Casting associate: A casting professional who works with a casting director, assisting with the task of sourcing and reading talent in auditions as well as making the deals. Associates might have fewer hours devoted to a project or fewer years in the industry than casting directors, or they might just take a more junior position on a specific project where the team is led by a casting director.
Casting assistant: A casting professional who works under a casting director to facilitate the casting, search, and audition processes. Assistant is typically the first level of experience in casting, and they often run audition waiting rooms, so they might be the first person from the casting team actors interact with during the audition process.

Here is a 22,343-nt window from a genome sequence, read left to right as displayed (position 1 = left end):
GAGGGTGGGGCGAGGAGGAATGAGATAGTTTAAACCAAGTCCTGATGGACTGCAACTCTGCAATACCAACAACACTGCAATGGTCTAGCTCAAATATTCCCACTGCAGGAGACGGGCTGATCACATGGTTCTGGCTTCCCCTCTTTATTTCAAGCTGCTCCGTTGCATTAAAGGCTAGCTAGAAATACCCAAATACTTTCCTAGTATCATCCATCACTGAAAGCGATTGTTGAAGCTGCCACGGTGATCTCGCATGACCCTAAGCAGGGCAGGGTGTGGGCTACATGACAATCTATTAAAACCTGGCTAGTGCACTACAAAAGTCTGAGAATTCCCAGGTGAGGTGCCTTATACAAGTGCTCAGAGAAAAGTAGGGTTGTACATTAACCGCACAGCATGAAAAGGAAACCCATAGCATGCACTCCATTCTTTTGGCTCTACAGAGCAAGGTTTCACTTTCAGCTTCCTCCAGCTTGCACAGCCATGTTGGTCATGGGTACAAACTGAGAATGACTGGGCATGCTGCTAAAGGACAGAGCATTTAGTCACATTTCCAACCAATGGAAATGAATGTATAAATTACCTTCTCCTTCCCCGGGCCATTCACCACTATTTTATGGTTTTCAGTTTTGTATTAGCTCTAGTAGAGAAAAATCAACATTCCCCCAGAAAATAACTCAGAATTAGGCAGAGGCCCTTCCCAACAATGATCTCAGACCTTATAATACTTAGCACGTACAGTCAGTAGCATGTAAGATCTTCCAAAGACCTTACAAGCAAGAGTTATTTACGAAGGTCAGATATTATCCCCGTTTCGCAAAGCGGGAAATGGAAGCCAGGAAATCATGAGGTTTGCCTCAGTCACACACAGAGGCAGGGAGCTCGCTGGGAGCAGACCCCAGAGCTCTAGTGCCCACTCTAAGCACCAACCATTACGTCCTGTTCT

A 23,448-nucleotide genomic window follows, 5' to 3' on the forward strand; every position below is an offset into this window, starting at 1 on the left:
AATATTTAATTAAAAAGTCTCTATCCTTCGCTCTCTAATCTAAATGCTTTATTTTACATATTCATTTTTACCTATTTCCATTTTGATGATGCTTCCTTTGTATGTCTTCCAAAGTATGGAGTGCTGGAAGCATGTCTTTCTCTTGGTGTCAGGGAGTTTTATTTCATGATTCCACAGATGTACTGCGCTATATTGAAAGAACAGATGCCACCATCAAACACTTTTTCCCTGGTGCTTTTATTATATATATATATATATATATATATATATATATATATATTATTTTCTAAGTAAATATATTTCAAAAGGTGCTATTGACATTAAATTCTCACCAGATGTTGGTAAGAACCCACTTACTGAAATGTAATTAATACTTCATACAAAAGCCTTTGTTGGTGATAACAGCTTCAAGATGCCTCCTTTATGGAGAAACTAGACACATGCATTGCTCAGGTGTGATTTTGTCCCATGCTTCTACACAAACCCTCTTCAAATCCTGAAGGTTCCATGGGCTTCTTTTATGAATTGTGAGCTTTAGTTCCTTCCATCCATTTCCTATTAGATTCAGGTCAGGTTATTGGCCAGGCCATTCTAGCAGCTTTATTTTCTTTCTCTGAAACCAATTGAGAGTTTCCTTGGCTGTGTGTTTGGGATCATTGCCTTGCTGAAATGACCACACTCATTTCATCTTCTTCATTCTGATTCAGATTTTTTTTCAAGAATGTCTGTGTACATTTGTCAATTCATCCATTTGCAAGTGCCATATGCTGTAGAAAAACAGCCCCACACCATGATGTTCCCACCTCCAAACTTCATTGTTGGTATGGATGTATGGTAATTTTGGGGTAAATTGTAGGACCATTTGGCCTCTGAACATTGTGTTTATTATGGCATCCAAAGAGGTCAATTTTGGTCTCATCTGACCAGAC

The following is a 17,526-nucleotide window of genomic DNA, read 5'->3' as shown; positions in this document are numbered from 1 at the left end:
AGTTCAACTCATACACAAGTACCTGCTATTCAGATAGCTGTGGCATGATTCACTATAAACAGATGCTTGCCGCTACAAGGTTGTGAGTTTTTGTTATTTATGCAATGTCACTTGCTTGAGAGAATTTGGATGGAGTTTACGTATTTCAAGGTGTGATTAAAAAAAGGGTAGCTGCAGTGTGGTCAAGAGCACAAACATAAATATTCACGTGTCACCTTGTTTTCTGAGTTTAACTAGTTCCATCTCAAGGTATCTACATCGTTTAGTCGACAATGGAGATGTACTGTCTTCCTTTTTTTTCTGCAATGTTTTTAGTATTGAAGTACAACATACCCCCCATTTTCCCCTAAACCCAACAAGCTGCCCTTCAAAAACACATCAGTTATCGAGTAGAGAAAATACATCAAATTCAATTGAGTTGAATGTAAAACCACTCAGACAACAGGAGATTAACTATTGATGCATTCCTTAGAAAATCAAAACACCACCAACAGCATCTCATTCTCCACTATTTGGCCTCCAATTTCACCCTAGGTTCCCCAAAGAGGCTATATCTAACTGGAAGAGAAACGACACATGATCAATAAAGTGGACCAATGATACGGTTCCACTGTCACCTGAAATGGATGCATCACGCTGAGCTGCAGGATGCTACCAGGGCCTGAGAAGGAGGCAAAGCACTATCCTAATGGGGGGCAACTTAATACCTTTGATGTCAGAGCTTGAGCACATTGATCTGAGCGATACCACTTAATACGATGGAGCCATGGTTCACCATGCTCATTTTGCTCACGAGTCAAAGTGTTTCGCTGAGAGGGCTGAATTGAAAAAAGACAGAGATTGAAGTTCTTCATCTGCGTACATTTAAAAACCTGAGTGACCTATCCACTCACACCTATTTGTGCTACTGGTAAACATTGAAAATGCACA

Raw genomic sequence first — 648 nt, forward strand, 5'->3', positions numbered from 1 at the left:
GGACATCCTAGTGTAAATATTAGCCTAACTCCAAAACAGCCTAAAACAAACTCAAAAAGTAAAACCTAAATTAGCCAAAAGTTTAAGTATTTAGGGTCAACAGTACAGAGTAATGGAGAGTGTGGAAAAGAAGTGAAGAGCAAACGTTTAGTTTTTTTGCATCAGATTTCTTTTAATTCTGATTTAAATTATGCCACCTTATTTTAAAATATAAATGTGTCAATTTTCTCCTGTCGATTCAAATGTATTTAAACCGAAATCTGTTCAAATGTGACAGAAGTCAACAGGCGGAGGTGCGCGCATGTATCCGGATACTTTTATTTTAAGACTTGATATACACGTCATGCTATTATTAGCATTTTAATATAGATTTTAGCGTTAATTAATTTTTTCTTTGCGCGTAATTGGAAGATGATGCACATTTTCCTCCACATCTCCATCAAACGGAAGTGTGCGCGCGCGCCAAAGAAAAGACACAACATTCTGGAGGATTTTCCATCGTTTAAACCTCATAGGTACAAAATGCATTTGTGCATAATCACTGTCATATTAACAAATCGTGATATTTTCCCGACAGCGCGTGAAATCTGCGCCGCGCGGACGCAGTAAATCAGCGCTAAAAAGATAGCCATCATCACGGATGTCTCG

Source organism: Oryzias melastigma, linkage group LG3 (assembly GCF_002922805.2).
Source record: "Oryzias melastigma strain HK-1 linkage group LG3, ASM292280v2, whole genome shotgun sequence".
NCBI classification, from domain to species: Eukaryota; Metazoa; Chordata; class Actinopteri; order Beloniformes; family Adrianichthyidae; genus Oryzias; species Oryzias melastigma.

Chemistry read: A subsequent round in the audition process where actors read with other actors who are contenders for roles that have a strong relationship with each other—romantic, familial, or friends—to see how the actors associate with one another. This might happen towards the very end of the casting process to ensure the final choices for two characters will connect, or earlier on when the creative team wants to try different combinations of strong contenders to see if any click and whose connection might be strong. Not every project includes a chemistry read in its audition process.
Mark: A spot, usually indicated on the floor with tape, where an actor is supposed to stand to perform a scene.
Monologue: A scene where one person is talking for an extended period of time, and sometimes for an entire scene. Monologues are often performed in auditions and can be comedic or dramatic. Many times the actor gets to choose the monologue that best showcases both their personality and acting ability.
Read: The term often used to describe what an actor does when they recite lines from a script in an audition.